Bruce Lazarus | Song of the Earth

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Song of the Earth

by Bruce Lazarus

Bruce Lazarus describes his music as melodic, architectural, cheerfully dissonant, contemporary, subtly allied to jazz and rock, and in turn meditative, humorous, moody, and exuberant.
Genre: Classical: Contemporary
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1. Song of the Earth
4:36 $0.99
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Album Notes
Song of the Earth

second movement of Sonata No. 2 for solo piano ("Hacklebarney")
from the CD Bruce Lazarus, Music for Solo Piano

Bruce Lazarus, composer and pianist

My "Hacklebarney" sonata was composed in 1984, when I lived in a semi-rural part of north-western New Jersey not far from the hills, forests, and waterfalls of Hacklebarney State Park. I was at the height of my interest in folk song and new age music, and I sought ways of exploring these vital sources of musical material using classical structures. The three-movement sonata is based on original (but folk-sounding) materials, and was premiered at Carnegie Recital Hall (now Weill Hall) in the winter of 1986 with myself at the piano.

The second movement, Song of the Earth, available here as a single, is peaceful – composed in the late winter, while the earth rested under snow.

a short bio:
Composer Bruce Lazarus’ most recent works include Messier Catalogue of Star Clusters and Nebulae - a forty-five minute “astronomical adventure” for solo piano, incidental music and songs for the Marymount Manhattan College production of Good Soul of Szechuan, November Sonata for flute and piano, and Carrolling – a cycle of 15 songs on poems by Lewis Carroll. He studied composition at Juilliard with Vincent Persichetti and Andrew Thomas, earned his B.M. and M.M. in music composition, studied piano privately with Donald Waxman, and later earned his Ph.D in music theory at Rutgers University. Bruce Lazarus resides in New York City.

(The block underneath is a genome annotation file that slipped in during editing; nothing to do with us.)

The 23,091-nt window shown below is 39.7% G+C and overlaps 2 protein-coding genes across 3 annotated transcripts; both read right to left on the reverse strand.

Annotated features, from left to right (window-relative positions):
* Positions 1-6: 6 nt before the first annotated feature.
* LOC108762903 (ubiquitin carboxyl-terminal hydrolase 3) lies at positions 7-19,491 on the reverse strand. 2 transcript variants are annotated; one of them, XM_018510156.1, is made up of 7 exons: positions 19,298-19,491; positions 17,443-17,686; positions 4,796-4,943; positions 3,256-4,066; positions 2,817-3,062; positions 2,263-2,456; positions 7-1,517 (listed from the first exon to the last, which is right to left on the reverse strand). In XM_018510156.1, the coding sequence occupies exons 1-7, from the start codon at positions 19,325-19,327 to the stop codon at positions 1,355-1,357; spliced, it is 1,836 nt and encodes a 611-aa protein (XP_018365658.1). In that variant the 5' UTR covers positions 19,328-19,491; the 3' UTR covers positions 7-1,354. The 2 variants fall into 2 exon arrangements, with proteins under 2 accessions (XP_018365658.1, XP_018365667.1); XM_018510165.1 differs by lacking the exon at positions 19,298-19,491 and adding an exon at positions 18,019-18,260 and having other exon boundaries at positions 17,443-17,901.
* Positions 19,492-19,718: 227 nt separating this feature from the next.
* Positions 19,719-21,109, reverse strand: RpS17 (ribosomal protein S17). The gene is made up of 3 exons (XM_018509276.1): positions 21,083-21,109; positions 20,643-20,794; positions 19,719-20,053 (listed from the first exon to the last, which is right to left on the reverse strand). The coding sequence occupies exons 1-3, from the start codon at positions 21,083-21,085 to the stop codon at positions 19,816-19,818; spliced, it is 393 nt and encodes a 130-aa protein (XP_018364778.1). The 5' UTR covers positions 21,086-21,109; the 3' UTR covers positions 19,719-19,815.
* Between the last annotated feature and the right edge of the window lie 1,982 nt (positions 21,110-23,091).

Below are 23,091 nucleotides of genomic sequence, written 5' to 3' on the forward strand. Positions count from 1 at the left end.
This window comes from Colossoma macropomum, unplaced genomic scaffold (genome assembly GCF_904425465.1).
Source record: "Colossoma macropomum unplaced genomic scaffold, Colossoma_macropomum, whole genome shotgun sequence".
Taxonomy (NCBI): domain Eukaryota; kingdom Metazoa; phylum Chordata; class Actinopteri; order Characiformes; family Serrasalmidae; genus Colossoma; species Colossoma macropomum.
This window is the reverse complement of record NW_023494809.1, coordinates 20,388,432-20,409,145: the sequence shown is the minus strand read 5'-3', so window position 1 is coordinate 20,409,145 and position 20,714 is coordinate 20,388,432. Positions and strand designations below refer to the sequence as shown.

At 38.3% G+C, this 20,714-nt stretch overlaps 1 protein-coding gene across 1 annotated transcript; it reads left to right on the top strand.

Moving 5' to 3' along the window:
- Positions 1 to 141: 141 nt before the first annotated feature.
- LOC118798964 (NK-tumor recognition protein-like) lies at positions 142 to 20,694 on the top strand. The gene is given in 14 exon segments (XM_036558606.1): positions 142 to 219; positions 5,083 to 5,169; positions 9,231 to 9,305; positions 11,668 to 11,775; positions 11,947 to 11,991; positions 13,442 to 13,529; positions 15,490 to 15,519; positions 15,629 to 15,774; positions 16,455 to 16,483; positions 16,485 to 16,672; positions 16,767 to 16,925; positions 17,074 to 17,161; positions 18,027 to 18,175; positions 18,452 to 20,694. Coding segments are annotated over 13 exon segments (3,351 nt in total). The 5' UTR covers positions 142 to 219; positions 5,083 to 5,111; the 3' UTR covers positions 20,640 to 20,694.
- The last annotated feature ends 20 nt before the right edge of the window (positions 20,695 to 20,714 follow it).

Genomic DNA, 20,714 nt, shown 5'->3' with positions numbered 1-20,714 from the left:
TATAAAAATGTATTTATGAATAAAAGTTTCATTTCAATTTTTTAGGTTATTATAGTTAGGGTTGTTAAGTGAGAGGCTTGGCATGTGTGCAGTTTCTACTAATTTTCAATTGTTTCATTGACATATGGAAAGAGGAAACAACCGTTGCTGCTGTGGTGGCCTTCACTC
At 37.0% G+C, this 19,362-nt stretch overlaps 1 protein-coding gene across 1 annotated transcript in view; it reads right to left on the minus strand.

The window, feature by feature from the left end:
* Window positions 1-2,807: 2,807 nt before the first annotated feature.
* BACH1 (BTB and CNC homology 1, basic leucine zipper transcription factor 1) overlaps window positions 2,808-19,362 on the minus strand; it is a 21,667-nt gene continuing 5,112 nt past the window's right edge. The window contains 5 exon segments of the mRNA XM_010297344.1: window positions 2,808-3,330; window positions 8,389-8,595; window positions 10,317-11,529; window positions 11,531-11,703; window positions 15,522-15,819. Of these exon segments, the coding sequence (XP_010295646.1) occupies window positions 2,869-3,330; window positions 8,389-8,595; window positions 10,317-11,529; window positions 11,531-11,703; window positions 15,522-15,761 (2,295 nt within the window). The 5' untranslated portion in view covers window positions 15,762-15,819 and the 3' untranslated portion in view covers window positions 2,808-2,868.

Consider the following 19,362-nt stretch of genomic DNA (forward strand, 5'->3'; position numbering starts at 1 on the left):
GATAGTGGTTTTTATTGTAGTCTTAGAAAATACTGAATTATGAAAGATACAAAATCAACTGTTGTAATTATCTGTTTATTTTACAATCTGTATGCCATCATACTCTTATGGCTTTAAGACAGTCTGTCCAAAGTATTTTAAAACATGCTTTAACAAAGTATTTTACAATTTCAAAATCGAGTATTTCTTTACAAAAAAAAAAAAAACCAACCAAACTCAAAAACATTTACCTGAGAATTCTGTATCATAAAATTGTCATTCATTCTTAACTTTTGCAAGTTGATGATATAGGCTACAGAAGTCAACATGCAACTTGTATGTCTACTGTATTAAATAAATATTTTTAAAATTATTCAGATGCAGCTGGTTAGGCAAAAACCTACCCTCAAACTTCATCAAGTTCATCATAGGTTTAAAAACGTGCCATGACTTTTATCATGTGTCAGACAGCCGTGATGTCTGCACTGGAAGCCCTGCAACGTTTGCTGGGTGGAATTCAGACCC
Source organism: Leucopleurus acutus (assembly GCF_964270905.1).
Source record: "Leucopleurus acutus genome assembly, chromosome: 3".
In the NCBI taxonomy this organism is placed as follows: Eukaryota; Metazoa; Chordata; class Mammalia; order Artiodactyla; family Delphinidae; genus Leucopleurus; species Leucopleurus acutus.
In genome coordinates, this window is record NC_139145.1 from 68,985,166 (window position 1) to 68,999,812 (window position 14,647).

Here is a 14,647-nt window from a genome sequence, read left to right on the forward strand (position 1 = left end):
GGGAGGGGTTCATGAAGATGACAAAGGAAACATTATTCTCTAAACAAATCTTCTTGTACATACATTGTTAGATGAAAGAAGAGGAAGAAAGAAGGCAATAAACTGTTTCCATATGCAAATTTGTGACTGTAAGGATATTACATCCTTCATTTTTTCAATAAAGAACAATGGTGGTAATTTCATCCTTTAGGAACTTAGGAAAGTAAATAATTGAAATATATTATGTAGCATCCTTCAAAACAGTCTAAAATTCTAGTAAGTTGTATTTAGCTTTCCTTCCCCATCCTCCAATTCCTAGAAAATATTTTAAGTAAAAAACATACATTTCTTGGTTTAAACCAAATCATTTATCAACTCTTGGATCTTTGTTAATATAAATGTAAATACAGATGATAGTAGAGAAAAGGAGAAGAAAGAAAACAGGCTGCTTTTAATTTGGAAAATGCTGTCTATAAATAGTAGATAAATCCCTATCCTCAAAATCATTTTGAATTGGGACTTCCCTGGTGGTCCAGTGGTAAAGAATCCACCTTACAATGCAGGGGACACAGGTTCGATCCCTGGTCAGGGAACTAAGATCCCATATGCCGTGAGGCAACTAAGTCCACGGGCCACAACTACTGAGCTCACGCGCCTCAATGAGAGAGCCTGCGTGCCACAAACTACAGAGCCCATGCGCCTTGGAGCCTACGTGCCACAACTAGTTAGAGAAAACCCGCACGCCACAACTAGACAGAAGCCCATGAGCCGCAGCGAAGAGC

composer's statement

At age 11, the music I loved most was Francis Lai’s then-current wordless theme from the French film A Man and a Woman, and Aaron Copland’s El Salon Mexico; the movie music because it used the harmonic vocabulary of Ravel and was easy to sing, the Copland because it had more rhythmic vitality than any rock music I knew. At 14, realizing that building music interested me more than performing it, I chose to become primarily a composer rather than a pianist, an easy teenage decision which initiated a complicated, life-long search for a personal musical voice.

40 years later I describe my music as concise, melodic, rhythmically driven, architectural, cheerfully dissonant, contemporary, subtly allied to jazz and rock, and in turns meditative, humorous, moody, and exuberant. I am interested in science and especially astronomy, and often use astronomical imagery for my more descriptive works. Nothing gratifies me more than overhearing someone casually hum or sing something I’ve written. I think the essence of musical communication lies in the discovery and development of musical ideas which stick in the minds of listeners. I feel I have come to riches when short themes, entire melodies, intriguing rhythms, and novel harmonic progressions capture my imagination and set me on an all-consuming search for permutations and possibilities.

Bruce Lazarus




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